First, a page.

Timeline of the 2011 Atlantic hurricane season

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A map of the Atlantic Ocean depicting the tracks of 20 tropical cyclones
Track map of all Atlantic tropical cyclones in 2011

The 2011 Atlantic hurricane season was well above average in the number of tropical cyclones that formed, at nineteen.[nb 1] It was also the first time that the first eight tropical cyclones of the season failed to attain hurricane status. Although Tropical Storm Arlene formed on June 28, the season officially began on June 1 and ended on November 30, dates that conventionally delimit the period of each year when most tropical cyclones develop in the Atlantic basin.[2] The season's final storm, Tropical Storm Sean, dissipated on November 11.

The season produced twenty tropical depressions, of which nineteen further intensified into tropical storms; seven strengthened into hurricanes, and four hurricanes ultimately intensified into major hurricanes.[nb 2] This makes 2011 the third most active hurricane season on record, along with 1887, 1995, and 2010.[4] The two most significant storms, in terms of loss of life and damage, were Hurricane Irene and Tropical Storm Lee. Hurricane Irene was a powerful and unusually large storm that made several landfalls along the East Coast of the United States after peaking with maximum sustained winds of 120 mph (195 km/h).[5] Tropical Storm Lee was a disorganized tropical cyclone that moved ashore into Louisiana before producing historic flooding in the Northeast United States as an extratropical cyclone.[6]

This timeline includes information that was not operationally released, meaning that data from post-storm reviews by the National Hurricane Center, such as a storm that was not operationally warned upon, has been included. This timeline documents tropical cyclone formations, strengthening, weakening, landfalls, extratropical transitions, and dissipations during the season.

Timeline of events

Tropical Storm Sean (2011) Hurricane Rina Hurricane Ophelia (2011) Hurricane Nate (2011) Hurricane Maria (2011) Tropical Storm Lee (2011) Hurricane Katia (2011) Hurricane Irene Tropical Storm Harvey (2011) Tropical Storm Emily (2011) Tropical Storm Don (2011) Tropical Storm Bret (2011) Tropical Storm Arlene (2011) Saffir–Simpson Hurricane Scale

June

A satellite image of a large, swirling mass of clouds making landfall in Mexico
Tropical Storm Arlene making landfall near Cabo Rojo, Veracruz, as a strong tropical storm
June 1
  • The 2011 Atlantic hurricane season officially begins.[2]
June 28
June 30
  • 1200 UTC (7:00 a.m. CDT) – Tropical Storm Arlene reaches its peak intensity with winds of 65 mph (100 km/h) and a minimum barometric pressure of 993 mbar (hPa; 29.32 inHg).[8]
  • 1300 UTC (8:00 a.m. CDT) – Tropical Storm Arlene makes landfall near Cabo Rojo, Veracruz, with winds of 65 mph (100 km/h).[8]

July

July 1
  • 0000 UTC (7:00 p.m. CDT June 30) – Tropical Storm Arlene weakens to a tropical depression.[8]
  • 0600 UTC (1:00 a.m. CDT) – Tropical Depression Arlene dissipates over the high terrain of Mexico.[8]
July 17
  • 1800 UTC (2:00 p.m. EDT) – Tropical Depression Two develops from an area of low pressure roughly 70 mi (110 km) north of Grand Bahama Island.[9]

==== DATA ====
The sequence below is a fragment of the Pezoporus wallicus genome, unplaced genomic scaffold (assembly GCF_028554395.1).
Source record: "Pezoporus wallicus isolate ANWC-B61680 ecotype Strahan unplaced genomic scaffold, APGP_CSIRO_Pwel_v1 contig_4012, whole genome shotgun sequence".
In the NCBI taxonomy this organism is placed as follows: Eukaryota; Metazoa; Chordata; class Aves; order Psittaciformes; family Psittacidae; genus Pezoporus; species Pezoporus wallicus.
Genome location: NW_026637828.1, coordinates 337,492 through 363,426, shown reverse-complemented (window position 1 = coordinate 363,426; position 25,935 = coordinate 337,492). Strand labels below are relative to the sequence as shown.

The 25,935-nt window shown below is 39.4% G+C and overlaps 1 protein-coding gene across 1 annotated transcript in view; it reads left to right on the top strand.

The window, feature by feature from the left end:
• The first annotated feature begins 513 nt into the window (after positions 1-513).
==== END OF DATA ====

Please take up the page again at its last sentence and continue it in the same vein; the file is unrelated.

July 18
  • 0000 UTC (8:00 p.m. EDT July 17) – Tropical Depression Two intensifies into Tropical Storm Bret.[9]
  • 1800 UTC (2:00 p.m. EDT) – Tropical Storm Bret reaches its peak intensity with winds of 70 mph (110 km/h) and a minimum pressure of 995 mbar (hPa; 29.38 inHg).[9]
July 20
Storm track of a tropical storm that formed east of Florida and moved northeast out to sea
Storm path of Tropical Storm Bret
  • 0600 UTC (2:00 a.m. AST) – Tropical Depression Three develops from an area of low pressure roughly 305 mi (490 km) east of Bermuda.[10]
  • 1200 UTC (8:00 a.m. AST) - Tropical Depression Three intensifies into Tropical Storm Cindy.[10]
July 21
  • 1800 UTC (2:00 p.m. AST) – Tropical Storm Cindy reaches its peak intensity with winds of 70 mph (110 km/h) and a minimum barometric pressure of 994 mbar (hPa; 29.35 inHg).[10]
July 22
  • 0000 UTC (8:00 p.m. AST July 21) – Tropical Storm Bret weakens to a tropical depression northwest of Bermuda.[9]
  • 1200 UTC (8:00 a.m. AST) – Tropical Depression Bret degenerates into a non-convective remnant area of low pressure roughly 490 mi (790 km) south-southwest of Cape Race, Newfoundland.[9]
July 23
  • 0000 UTC (8:00 p.m. AST July 22) – Tropical Storm Cindy degenerates into a non-convective remnant low roughly 855 mi (1340 km) southwest of the coast of southwestern Ireland.[10]
July 27
  • 0600 UTC (1:00 a.m. CDT) – Tropical Depression Four develops from an area of low pressure roughly 50 mi (85 km) northeast of Cancún, Mexico.[11]
  • 1800 UTC (1:00 p.m. CDT) – Tropical Depression Four intensifies into Tropical Storm Don roughly 55 mi (90 km) north-northeast of Cancun, Mexico.[11]
July 29
  • 0000 UTC (7:00 p.m. CDT July 28) – Tropical Storm Don reaches its peak intensity with winds of 50 mph (85 km/h) and a minimum pressure of 997 mbar (hPa; 29.44 inHg) roughly 345 mi (555 km) east-southeast of Corpus Christi, Texas.[11]
July 30
  • 0230 UTC (9:30 p.m. CDT July 29) – Tropical Storm Don weakens to a tropical depression with winds of 35 mph (55 km/h) as it makes landfall along the Padre Island National Seashore just northeast of Baffin Bay, Texas.[11]
  • 0600 UTC (1:00 a.m. CDT) – Tropical Depression Don degenerates into a remnant low over southeast Texas.[11]

August

August 2
Satellite imagery of a disorganized tropical cyclone in the Caribbean Sea
Tropical Storm Emily crossing the Windward Islands on August 2
August 3